Just as selling his budget supply bills to the opposition with a majority in the Senate proved an impossible hard sell for Gough Whitlam in 1975, so too was Gough, the play, written and directed by James Cunningham and performed by Warrick Merry for the Melbourne Fringe 2014.
Some people idolise celebrities and musicians. I idolise Gough.
The events that precipitated his dismissal – the only Prime Minister to ever be dismissed from office in this country – on the 11 November 1975, Remembrance Day, are still as shocking today as they must have been in 1975 for those of us who weren’t around to witness it or too young to even remember it.
That the then Governor-General, Sir John Kerr, was able to bring about the dismissal of a democratically elected parliamentarian following the events that led to the constitutional crisis is as next to perfect a checkmate manoeuvre and as good as anything ever written by Machiavelli or Shakespeare.
But an event so pivotal deserves greater gravitas than can be dispensed in a 30 minute-long play.
It opens with the famous ‘It’s Time’ campaign advertisement and the small room fills with nostalgia and different intensities of muffled guffaw depending on your age and memory of the events that unfolded.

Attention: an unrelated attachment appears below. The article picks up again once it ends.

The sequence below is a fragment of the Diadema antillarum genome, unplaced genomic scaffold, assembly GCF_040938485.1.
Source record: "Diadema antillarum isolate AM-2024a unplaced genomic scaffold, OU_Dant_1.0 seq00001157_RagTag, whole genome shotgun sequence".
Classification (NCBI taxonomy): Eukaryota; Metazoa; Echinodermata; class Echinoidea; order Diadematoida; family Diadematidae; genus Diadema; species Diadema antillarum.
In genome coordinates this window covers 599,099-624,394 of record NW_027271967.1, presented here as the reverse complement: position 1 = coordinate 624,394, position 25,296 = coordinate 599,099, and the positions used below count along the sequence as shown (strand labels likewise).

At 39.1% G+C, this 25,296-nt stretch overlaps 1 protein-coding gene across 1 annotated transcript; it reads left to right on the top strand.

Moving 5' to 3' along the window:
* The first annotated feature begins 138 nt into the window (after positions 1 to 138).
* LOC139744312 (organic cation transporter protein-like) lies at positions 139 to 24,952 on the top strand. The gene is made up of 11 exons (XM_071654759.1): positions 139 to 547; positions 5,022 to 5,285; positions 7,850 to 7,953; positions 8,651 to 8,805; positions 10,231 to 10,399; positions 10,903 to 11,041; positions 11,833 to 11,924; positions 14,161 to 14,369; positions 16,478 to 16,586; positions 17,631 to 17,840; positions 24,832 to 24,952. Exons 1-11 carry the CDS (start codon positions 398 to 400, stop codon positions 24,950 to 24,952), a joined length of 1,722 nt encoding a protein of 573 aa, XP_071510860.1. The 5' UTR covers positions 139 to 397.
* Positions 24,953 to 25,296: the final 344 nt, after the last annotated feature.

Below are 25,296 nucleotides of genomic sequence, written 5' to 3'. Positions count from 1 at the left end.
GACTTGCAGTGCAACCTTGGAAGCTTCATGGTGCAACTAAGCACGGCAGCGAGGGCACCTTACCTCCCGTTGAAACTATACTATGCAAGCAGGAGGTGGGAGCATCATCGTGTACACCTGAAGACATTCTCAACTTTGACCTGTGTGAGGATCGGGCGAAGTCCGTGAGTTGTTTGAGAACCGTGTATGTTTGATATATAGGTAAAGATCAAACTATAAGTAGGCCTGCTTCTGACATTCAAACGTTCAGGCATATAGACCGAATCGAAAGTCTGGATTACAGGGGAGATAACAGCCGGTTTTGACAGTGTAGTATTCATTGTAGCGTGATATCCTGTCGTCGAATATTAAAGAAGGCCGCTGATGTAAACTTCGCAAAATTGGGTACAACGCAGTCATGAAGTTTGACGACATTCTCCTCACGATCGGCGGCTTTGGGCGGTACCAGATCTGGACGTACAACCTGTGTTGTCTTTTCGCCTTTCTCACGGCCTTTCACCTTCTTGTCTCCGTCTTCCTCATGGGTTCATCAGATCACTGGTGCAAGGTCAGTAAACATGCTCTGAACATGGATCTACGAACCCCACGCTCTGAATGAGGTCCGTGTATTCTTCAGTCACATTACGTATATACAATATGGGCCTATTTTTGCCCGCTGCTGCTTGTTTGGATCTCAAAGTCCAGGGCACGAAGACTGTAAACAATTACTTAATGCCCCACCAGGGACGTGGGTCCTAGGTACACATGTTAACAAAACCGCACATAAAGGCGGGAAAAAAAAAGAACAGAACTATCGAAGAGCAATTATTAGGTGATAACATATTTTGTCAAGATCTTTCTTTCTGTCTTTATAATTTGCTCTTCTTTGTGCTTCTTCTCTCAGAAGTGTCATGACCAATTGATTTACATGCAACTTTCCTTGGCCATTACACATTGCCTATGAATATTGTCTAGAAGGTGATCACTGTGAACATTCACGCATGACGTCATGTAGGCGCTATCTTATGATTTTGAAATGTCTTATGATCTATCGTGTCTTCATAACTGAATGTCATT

If you aren’t familiar with the campaign, imagine a “We Are The World”/ “Do They Know It’s Christmas” type scenario, designed to rouse the passions and support of ordinary Australian voters after 23 years of Liberal party domination the same way both campaigns tuned our attention to the plights of African nations in the mid-1980s.
A great start. My heart suddenly swells. My leftist pride piqued. We go along for the 30-minute ride, knowing full well how it ends. We remain hopeful, stoic even, just as Whitlam himself must have remained stoic on that defining day, when the opposition sought to block parliamentary approval for the government’s proposed expenditures.
Warrick Merry has big shoes to fill. As Gough Whitlam, he reminded me of a young Joe Hockey, not one of this country’s greatest ever conviction politicians. Yes, I did just say that. Known for his measured, considered speech, some of his great lines fell short of their mark as though figuring them into the story was more important than delivering them.
The dismissal was a real watershed moment in Australian politics. This wasn’t that.
It was a lost opportunity; the same way Gough Whitlam’s dismissal was a lost opportunity.